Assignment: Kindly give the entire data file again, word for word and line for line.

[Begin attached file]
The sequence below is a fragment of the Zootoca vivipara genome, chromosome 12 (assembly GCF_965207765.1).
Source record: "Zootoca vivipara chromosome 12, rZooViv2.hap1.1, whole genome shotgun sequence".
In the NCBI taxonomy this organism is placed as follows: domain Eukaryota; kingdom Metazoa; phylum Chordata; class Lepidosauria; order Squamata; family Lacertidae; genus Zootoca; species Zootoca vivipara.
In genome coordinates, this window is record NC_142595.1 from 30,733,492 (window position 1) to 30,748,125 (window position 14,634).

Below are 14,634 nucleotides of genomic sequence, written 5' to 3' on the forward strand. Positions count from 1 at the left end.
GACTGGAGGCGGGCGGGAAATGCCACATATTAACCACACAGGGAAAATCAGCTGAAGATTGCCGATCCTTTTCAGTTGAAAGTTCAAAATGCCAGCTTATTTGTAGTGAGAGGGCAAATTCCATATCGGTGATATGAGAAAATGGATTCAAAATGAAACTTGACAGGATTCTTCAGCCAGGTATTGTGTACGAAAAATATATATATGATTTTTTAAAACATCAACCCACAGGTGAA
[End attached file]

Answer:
The sequence below is a fragment of the Zootoca vivipara genome, chromosome 12 (assembly GCF_965207765.1).
Source record: "Zootoca vivipara chromosome 12, rZooViv2.hap1.1, whole genome shotgun sequence".
In the NCBI taxonomy this organism is placed as follows: domain Eukaryota; kingdom Metazoa; phylum Chordata; class Lepidosauria; order Squamata; family Lacertidae; genus Zootoca; species Zootoca vivipara.
In genome coordinates, this window is record NC_142595.1 from 30,733,492 (window position 1) to 30,748,125 (window position 14,634).

Below are 14,634 nucleotides of genomic sequence, written 5' to 3' on the forward strand. Positions count from 1 at the left end.
GACTGGAGGCGGGCGGGAAATGCCACATATTAACCACACAGGGAAAATCAGCTGAAGATTGCCGATCCTTTTCAGTTGAAAGTTCAAAATGCCAGCTTATTTGTAGTGAGAGGGCAAATTCCATATCGGTGATATGAGAAAATGGATTCAAAATGAAACTTGACAGGATTCTTCAGCCAGGTATTGTGTACGAAAAATATATATATGATTTTTTAAAACATCAACCCACAGGTGAA